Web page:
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Mr. Hoon: I am grateful to my hon. Friend for raising that important issue, which affects many people throughout the country and about which many people feel strongly—rightly and understandably. The Government have made it clear that they intend to introduce a Bill in this Session. Obviously, the details of that Bill are a matter for my right hon. Friend the Secretary of State for Health. Over the summer, there was extensive consultation and a large number of people responded, as did a considerable number of organisations. At present, Health Ministers are considering the results of that consultation, and I assure my hon. Friend, as I assure the House, that at the first opportunity my right hon. Friend will bring the results to the Floor of the House and will set out the Government's position.

David Mundell (Dumfriesshire, Clydesdale and Tweeddale) (Con): Is the Leader of the House aware that the House of Lords Select Committee on the Constitution found that relationships between the House and the Scottish Parliament— and, indeed, between the United Kingdom Government and the Scottish Executive—were based purely on good will rather than on any proper and identified procedures? Will he make a statement about that, setting out how the Government intend to deal with the matter?

Mr. Hoon: As someone who once struggled, perhaps unsuccessfully, to teach constitutional law in a British university, I recognise that a great deal of our constitution is based on good will and is not codified. We do not have a written constitution. The hon. Gentleman is right to highlight the very good relationship between the Scottish Parliament and this Parliament. I am regularly involved in discussing arrangements between the two Parliaments; they seem to work extremely well and I am sure that that was the effect that he intended to convey in terms of his question, but certainly if particular and practical problems arise I shall be pleased to look into them.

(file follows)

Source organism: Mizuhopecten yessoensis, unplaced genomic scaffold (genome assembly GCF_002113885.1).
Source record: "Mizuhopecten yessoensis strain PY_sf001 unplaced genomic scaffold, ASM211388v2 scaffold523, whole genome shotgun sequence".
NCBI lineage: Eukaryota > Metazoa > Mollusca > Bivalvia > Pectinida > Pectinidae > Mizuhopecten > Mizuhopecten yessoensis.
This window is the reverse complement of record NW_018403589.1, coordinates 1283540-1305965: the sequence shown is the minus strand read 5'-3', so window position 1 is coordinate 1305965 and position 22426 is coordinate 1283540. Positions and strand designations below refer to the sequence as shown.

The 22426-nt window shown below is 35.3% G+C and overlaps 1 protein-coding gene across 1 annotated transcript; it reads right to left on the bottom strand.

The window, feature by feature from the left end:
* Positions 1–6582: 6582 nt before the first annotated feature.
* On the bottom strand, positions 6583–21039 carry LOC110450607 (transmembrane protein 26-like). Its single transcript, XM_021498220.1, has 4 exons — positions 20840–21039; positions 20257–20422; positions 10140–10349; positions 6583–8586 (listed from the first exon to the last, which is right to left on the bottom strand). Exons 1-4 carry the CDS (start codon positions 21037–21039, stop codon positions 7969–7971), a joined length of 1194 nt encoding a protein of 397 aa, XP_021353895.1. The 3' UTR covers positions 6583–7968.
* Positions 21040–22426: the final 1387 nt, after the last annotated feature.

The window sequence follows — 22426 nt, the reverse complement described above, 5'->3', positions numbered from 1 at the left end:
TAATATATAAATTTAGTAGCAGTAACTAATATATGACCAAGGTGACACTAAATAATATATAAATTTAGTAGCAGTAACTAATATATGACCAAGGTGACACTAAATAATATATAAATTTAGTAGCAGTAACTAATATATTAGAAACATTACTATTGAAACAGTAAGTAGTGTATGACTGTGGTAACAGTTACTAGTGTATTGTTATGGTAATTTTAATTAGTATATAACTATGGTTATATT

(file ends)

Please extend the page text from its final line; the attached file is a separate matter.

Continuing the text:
Mr. Clive Betts (Sheffield, Attercliffe) (Lab): May I join the shadow Leader of the House in calling for a debate on the success of the British economy? At least I think that that was what he was asking for. In that debate, I would be able to point out that 20 years ago in my constituency we had one factory closure after another, one redundancy after another, that there were acres of dereliction and rubble nominally zoned for employment, and that in contrast since 1997 we have seen thousands of jobs created and major regeneration of derelict areas, to the point that last year unemployment in my constituency fell below the national average—